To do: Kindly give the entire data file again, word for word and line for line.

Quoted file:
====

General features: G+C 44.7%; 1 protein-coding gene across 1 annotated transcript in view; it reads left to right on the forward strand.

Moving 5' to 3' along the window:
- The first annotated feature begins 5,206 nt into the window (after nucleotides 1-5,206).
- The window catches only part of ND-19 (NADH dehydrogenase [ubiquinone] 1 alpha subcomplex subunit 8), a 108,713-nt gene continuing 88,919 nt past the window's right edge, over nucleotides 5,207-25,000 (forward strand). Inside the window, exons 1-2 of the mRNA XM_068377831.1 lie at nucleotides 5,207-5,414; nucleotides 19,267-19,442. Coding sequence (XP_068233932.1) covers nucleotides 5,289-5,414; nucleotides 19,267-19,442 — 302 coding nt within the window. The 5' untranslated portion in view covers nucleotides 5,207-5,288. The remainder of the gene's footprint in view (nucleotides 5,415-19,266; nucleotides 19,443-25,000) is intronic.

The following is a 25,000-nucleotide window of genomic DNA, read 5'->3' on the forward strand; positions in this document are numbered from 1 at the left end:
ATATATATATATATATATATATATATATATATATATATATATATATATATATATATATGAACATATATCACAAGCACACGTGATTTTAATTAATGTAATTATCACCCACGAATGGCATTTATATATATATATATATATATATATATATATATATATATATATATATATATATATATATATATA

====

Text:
General features: G+C 44.7%; 1 protein-coding gene across 1 annotated transcript in view; it reads left to right on the forward strand.

Moving 5' to 3' along the window:
- The first annotated feature begins 5,206 nt into the window (after nucleotides 1-5,206).
- The window catches only part of ND-19 (NADH dehydrogenase [ubiquinone] 1 alpha subcomplex subunit 8), a 108,713-nt gene continuing 88,919 nt past the window's right edge, over nucleotides 5,207-25,000 (forward strand). Inside the window, exons 1-2 of the mRNA XM_068377831.1 lie at nucleotides 5,207-5,414; nucleotides 19,267-19,442. Coding sequence (XP_068233932.1) covers nucleotides 5,289-5,414; nucleotides 19,267-19,442 — 302 coding nt within the window. The 5' untranslated portion in view covers nucleotides 5,207-5,288. The remainder of the gene's footprint in view (nucleotides 5,415-19,266; nucleotides 19,443-25,000) is intronic.

The following is a 25,000-nucleotide window of genomic DNA, read 5'->3' on the forward strand; positions in this document are numbered from 1 at the left end:
ATATATATATATATATATATATATATATATATATATATATATATATATATATATATATGAACATATATCACAAGCACACGTGATTTTAATTAATGTAATTATCACCCACGAATGGCATTTATATATATATATATATATATATATATATATATATATATATATATATATATATATATATATATA